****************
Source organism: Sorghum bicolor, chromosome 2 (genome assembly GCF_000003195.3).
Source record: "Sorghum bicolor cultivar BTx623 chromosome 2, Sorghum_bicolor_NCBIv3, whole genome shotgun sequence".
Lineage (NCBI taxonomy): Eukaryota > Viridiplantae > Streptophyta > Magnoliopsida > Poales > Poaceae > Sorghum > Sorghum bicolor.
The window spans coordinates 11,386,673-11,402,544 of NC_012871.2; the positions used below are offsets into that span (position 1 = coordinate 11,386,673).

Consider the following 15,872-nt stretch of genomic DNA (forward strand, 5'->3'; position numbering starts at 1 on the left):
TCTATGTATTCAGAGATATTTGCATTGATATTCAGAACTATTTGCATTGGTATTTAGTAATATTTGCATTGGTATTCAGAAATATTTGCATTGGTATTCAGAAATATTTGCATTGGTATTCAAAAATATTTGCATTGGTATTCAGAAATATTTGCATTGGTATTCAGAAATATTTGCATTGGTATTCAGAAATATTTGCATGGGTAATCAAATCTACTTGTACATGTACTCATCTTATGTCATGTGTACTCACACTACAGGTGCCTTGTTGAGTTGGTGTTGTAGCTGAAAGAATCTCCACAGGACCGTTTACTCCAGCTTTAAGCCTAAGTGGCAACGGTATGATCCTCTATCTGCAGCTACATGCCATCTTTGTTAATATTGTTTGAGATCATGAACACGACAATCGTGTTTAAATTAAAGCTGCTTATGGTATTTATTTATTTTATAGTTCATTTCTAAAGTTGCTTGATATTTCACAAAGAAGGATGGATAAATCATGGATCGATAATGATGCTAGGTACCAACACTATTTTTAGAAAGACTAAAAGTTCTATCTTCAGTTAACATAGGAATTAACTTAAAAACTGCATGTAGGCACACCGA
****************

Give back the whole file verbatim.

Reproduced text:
Source organism: Sorghum bicolor, chromosome 2 (genome assembly GCF_000003195.3).
Source record: "Sorghum bicolor cultivar BTx623 chromosome 2, Sorghum_bicolor_NCBIv3, whole genome shotgun sequence".
Lineage (NCBI taxonomy): Eukaryota > Viridiplantae > Streptophyta > Magnoliopsida > Poales > Poaceae > Sorghum > Sorghum bicolor.
The window spans coordinates 11,386,673-11,402,544 of NC_012871.2; the positions used below are offsets into that span (position 1 = coordinate 11,386,673).

Consider the following 15,872-nt stretch of genomic DNA (forward strand, 5'->3'; position numbering starts at 1 on the left):
TCTATGTATTCAGAGATATTTGCATTGATATTCAGAACTATTTGCATTGGTATTTAGTAATATTTGCATTGGTATTCAGAAATATTTGCATTGGTATTCAGAAATATTTGCATTGGTATTCAAAAATATTTGCATTGGTATTCAGAAATATTTGCATTGGTATTCAGAAATATTTGCATTGGTATTCAGAAATATTTGCATGGGTAATCAAATCTACTTGTACATGTACTCATCTTATGTCATGTGTACTCACACTACAGGTGCCTTGTTGAGTTGGTGTTGTAGCTGAAAGAATCTCCACAGGACCGTTTACTCCAGCTTTAAGCCTAAGTGGCAACGGTATGATCCTCTATCTGCAGCTACATGCCATCTTTGTTAATATTGTTTGAGATCATGAACACGACAATCGTGTTTAAATTAAAGCTGCTTATGGTATTTATTTATTTTATAGTTCATTTCTAAAGTTGCTTGATATTTCACAAAGAAGGATGGATAAATCATGGATCGATAATGATGCTAGGTACCAACACTATTTTTAGAAAGACTAAAAGTTCTATCTTCAGTTAACATAGGAATTAACTTAAAAACTGCATGTAGGCACACCGA